all right, that gives you some idea of what my mom was like.
now for my dad.
that sounds like he is just something to get out of the way and move on, doesn’t it?
i can’t help that, i am going to take one thing at a time in my sincere effort to tell my story.
“one at a time is good fishing, doctor.” i heard that on an old black and white movie i saw on tv at around four o’clock in the morning and it stuck in my brain.
i never remembered anything else about the movie, but years later i discovered it was “the black sleep” with basil rathbone and bela lugosi, if you are interested. basil rathbone is the mad scientist and he says the line.
back to dad.
i wouldn’t say people wanted to get him out of the way, when he was around, but they didn’t pay much attention to him either.
like i said, we were “walkers” and we lived in walkerville, but that was not something i ever thought of much until i went to school, and regina and her crew started pointing it out to me.
but even then it was not that big a deal, because they thought i was rich and i was not, so i put it away in the same part of my brain.
william hadley martin walker founded the town of walkerville in 1823.
isn’t that interesting?
no, i never thought so either.
william married petunia carson and they had fourteen children, twelve of whom lived past childhood.
that was a lot of walkers. pretty soon there were walkers everywhere.
“they own this town.” i wonder if anybody ever actually said that except in a movie or a tv show.
and then after some time there were not so many walkers any more.
that is the way it goes.
there used to be a lot of “ancient egyptians”. and then after a while there were no more “ancient egyptians.”
there used to be a lot of “ancient romans”. and then after a while there were no more “ancient romans.”
the same with the walkers.
nobody really cares. and why should they?
nothing ever changes.
there are people like mom - spending their whole lives wanting to be someone else.
there are people like regina molesworth - who light up the world. the people that people like mom want to be.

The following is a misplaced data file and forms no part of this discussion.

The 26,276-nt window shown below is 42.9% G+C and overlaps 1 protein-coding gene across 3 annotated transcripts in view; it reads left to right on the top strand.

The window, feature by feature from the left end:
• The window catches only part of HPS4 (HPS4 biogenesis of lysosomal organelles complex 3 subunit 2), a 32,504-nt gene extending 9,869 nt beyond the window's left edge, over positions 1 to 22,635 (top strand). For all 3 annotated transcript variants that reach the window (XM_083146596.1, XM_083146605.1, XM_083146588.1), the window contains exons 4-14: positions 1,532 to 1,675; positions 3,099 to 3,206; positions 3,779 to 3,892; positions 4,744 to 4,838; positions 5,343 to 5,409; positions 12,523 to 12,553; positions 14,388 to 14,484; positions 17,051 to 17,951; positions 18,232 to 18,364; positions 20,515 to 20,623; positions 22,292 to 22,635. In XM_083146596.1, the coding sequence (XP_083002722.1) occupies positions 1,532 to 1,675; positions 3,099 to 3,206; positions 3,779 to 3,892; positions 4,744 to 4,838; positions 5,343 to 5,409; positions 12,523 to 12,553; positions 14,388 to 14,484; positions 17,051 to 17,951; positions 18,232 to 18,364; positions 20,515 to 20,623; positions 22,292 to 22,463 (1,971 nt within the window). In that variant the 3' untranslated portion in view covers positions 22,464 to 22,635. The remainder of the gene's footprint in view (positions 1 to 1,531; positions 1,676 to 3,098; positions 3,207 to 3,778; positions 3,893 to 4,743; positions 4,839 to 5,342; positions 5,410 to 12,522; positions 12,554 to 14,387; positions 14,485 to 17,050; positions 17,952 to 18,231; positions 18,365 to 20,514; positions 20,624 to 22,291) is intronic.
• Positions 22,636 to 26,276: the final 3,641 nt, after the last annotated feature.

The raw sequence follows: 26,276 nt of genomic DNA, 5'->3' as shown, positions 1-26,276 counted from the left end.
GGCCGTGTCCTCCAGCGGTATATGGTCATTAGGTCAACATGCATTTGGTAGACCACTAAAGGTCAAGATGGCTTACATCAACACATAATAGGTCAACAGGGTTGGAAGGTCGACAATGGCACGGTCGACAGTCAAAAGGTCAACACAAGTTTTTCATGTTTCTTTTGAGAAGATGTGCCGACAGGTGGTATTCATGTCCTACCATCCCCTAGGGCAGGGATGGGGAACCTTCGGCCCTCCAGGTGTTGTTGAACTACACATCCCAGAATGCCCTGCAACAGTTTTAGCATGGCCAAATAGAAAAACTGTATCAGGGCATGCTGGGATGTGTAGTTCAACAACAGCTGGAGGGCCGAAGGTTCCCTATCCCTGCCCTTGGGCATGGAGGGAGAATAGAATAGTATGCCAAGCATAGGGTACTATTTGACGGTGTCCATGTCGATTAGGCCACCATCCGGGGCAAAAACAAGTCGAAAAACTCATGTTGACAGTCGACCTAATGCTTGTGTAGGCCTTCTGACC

there are people like cooley - who get admitted to the circle of regina molesworth’s brilliance and serve them faithfully.
there are people like me, who stand outside the circle with trembling lashes and softly beating hearts.
and there are people like dad, who just sit around and wait to get life over with.
i was trying to think of one word to describe dad and i came up with “ineffectual”.
then i thought about it.
it is not much of a word.
is anybody really “effectual”? even the regina molesworths?
have you ever heard someone described as “effectual’?
like, “she’s a very effectual person. we all can’t wait for her effects”?
so it seems unfair to single out poor dad as “ineffectual’, if you get my drift.
if i come up with a better word i will get back to you.
it seems kind of harsh to describe anybody with just one word anyway, don’t you think?
all right. let’s not get too philosophical here - not yet anyway.
back to day to day existence.
we were so poor we only had one television - in america!
mom watched what she wanted to watch. it was just nature’s way. she was the strongest of the three of us (for a while, the four of us - i will get to that later).
so if dad or i didn’t want to watch what mom wanted to watch - while we were digesting our hamburger patties or hot dogs or tuna casseroles or western omelets - we had no choice but to amuse ourselves, by staring into space or playing solitaire (dad) or playing with matches (me) or as a last resort reading books.
the books we had were dad’s - mystery novels mostly by erle stanley gardner or agatha christie or john dickson carr.
i should not be too hard on these books, as they formed my mimd. (especially john dickson carr).
in looking over my notes i see i wrote that dad “hated” me because he “hated the whole human race”.
i think now maybe that is a bit extreme - it is hard to say he hated anything or anybody because he hardly existed.
sometimes after mom went to bed - either to sleep or to read one of her books about audrey hepburn or grace kelly - dad and i would sit and watch the tv.
never saying anything. we watched what i wanted - remember we didn’t have cable so the choices were limited - because he absolutely did not care what he watched.
my great regret is that we didn’t have more snacks. we could hardly afford one bag of wise potato chips for a whole week!
sometimes i would try to make popcorn but i was not very good at it.
so we would watch the talk shows and if we - or i - stayed up later i would watch old black and white movies.
and these movies, along with playing with matches and reading john dickson carr novels and wishing regina molesworth liked me, formed my mind.
that is enough for now. i see i did not actually say much about dad.